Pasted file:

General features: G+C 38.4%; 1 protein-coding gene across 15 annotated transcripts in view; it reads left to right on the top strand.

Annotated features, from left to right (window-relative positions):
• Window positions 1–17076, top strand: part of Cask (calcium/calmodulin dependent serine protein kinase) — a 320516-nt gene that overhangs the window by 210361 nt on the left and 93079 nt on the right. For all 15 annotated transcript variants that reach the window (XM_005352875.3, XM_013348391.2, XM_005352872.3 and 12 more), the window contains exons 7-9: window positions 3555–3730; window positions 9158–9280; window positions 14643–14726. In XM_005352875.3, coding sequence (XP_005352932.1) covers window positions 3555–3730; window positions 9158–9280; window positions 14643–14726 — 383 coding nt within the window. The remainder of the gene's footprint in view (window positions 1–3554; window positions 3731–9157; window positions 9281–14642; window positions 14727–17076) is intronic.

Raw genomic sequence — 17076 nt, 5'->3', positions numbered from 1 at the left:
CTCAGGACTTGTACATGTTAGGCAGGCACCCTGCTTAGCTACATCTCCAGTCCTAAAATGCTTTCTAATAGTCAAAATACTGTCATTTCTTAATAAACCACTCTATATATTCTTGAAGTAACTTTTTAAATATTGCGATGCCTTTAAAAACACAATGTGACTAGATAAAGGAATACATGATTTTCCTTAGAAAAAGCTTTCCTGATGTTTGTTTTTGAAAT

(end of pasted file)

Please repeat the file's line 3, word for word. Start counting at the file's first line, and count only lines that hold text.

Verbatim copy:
• Window positions 1–17076, top strand: part of Cask (calcium/calmodulin dependent serine protein kinase) — a 320516-nt gene that overhangs the window by 210361 nt on the left and 93079 nt on the right. For all 15 annotated transcript variants that reach the window (XM_005352875.3, XM_013348391.2, XM_005352872.3 and 12 more), the window contains exons 7-9: window positions 3555–3730; window positions 9158–9280; window positions 14643–14726. In XM_005352875.3, coding sequence (XP_005352932.1) covers window positions 3555–3730; window positions 9158–9280; window positions 14643–14726 — 383 coding nt within the window. The remainder of the gene's footprint in view (window positions 1–3554; window positions 3731–9157; window positions 9281–14642; window positions 14727–17076) is intronic.